Berkshire Hathaway could have doubled its returns... if it hadn't been Berkshire Hathaway.
Warren Buffett is the world's most famous value investor. Rather than chasing hot speculative trends, he focuses on strong companies he believes the market has failed to fully appreciate.
But before he could become "the Oracle of Omaha" and turn Berkshire Hathaway into the $580 billion holding company it is today, Buffett had to unlearn his first approach to value investing... and forsake his beloved teacher.
It's a lesson that many money managers have had to discover in recent decades. I hope you have, too...
Buffett learned about value investing from Benjamin Graham, one of his professors at Columbia Business School, where he completed a master's in economics in 1951.
Graham invested actively and used his class to analyze the stocks of the day. His students made money off the things they learned in class – immediately. According to one student who took Graham's course twice...
He was giving you ideas. Youngstown Sheet & Tube I bought at 34 5/8 and sold between 75 and 80. I bought GM on his recommendation, also Easy Washing Machine... Real Silk Hosiery was another stock. The class paid for my degree.
Graham had a specific methodology... deep-value investing. That meant finding a company with assets that were unquestionably worth more than what you could buy the stock for.
The goal of this style of value investing is to find something so cheap that it has to be a good deal. In his typically folksy way, Buffett called these investments "cigar butts." Sure, cigar butts may be worth little, but if you can pay even less than "little," you might still get a few puffs out of them.
But the young Warren Buffett ran into a lot of trouble finding cigar butts...
For one, there weren't that many of them. As his investment company grew, he needed to find more and bigger butts. Also, most cheap companies come with all sorts of troubles – and they can screw you over before you can take those last puffs.
Buffett carries a reminder of this danger every time he looks at the name of his company...
The original Berkshire Hathaway was a textile company. And by the middle of the 20th century, it had become just about impossible to make textiles in the U.S. due to prohibitive labor costs.
In 1964, Buffett had been buying up shares of Berkshire Hathaway. You see, each time it closed a mill, it would use the cash to buy back shares. That looked like a profitable way to get those final puffs from a dying company. Berkshire shares were stunningly cheap, making it look like a strong value investment. But as Buffett explained in a 2010 interview with cable network CNBC...
The truth is I had now committed a major amount of money to a terrible business. And Berkshire Hathaway became the base for everything pretty much that I've done since. So in 1967, when a good insurance company came along, I bought it for Berkshire Hathaway. I really should have bought it for a new entity.
Because Berkshire Hathaway was carrying this anchor, all these textile assets. So initially, it was all textile assets that weren't any good. And then, gradually, we built more things on to it. But always, we were carrying this anchor. And for 20 years, I fought the textile business before I gave up. instead of putting that money into the textile business originally, we just started out with the insurance company, Berkshire would be worth twice as much as it is now.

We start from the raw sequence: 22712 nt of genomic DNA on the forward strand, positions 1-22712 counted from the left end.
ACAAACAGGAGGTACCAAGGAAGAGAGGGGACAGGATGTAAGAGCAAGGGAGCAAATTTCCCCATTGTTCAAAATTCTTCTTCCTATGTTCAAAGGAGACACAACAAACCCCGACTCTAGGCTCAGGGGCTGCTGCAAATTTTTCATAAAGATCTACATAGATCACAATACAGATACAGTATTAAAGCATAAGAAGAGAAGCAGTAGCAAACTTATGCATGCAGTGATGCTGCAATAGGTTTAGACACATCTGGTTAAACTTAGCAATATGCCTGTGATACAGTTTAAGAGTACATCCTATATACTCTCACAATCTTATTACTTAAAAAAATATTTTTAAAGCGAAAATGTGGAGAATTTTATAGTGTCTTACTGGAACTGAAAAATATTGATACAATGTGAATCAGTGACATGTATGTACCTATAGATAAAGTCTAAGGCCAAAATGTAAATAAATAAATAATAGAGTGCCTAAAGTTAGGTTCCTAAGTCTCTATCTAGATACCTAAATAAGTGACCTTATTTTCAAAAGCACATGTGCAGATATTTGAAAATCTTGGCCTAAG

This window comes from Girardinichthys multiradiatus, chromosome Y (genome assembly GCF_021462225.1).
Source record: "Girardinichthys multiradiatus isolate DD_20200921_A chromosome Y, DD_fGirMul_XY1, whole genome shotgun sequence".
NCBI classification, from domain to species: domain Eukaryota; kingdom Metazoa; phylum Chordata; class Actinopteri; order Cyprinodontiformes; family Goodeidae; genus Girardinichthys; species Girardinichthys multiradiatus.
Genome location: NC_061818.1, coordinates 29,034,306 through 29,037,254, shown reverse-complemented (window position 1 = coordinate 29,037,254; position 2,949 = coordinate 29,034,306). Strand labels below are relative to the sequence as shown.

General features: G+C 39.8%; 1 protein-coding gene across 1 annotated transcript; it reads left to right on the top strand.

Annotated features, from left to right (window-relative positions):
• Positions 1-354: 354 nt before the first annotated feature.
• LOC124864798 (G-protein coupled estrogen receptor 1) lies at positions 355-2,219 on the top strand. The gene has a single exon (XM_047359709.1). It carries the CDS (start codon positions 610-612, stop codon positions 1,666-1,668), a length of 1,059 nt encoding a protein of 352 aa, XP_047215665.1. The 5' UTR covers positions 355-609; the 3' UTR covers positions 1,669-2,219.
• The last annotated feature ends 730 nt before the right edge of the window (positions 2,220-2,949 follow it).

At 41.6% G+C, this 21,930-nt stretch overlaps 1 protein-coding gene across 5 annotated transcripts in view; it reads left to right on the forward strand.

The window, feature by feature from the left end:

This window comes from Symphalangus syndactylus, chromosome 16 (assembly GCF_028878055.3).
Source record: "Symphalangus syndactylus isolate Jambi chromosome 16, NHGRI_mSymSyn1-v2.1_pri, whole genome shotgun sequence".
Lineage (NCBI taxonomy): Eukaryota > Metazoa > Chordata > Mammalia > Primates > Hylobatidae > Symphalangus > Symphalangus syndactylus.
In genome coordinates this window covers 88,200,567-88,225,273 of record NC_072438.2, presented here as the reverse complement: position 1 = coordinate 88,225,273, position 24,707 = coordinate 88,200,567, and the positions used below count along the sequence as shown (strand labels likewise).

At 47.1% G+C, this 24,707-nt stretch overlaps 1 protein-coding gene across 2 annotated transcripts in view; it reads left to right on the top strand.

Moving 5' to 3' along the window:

Buffett eventually learned to leave Graham's pure value investing behind. Here's what he wrote in his 2012 annual letter to Berkshire shareholders, recounting a conversation with his longtime business partner Charlie Munger...
More than 50 years ago, Charlie told me it was far better to buy a wonderful business at a fair price than to buy a fair business at a wonderful price.
Despite the compelling logic of his position, I have sometimes reverted to my old habit of bargain-hunting, with results ranging from tolerable to terrible.
It turns out, markets are much more efficient now than they were in Graham's day... Stocks aren't so wildly undervalued anymore. And Graham forged his views in the Great Depression. But the U.S. has seen steady economic growth since World War II. That means a realistic investor must ascribe some value to the future of a business.
So Buffett changed...
You can see it in plenty of Berkshire's portfolio holdings. Buffett's most successful bets are on great companies that are getting better.
For example, Berkshire started buying Apple (AAPL) shares in 2017 when it traded for 16 times earnings. Shares have risen from $35 to $120 and trade for 34 times earnings today.
Buffett started buying Visa (V) in 2014 when it traded for 29 times earnings. Shares have risen from $50 to around $220 today and trade at 45 times earnings.
He bought VeriSign (VRSN) in 2013 for 24 times earnings. Since then, shares have risen from $45 to $185. We could go on at length.
It's a good thing, too. Over the past few decades, value stocks as measured by pure cheapness haven't done well.
By now, there's little left of Graham's deep-value philosophy... Almost everyone calling himself a value investor today has cheated on the definition. They just mean they won't pay "too much" for growth, not that they'll disregard it entirely.
We don't want to chase trashy speculations higher. The results can be worse than buying bad companies just because they're cheap, like young Buffett did.
But this lesson matters... There's more value in a growing, profitable business than one that trades at a low price-to-earnings or price-to-book ratio.
Here's to our health, wealth, and a great retirement,
Dr. David Eifrig
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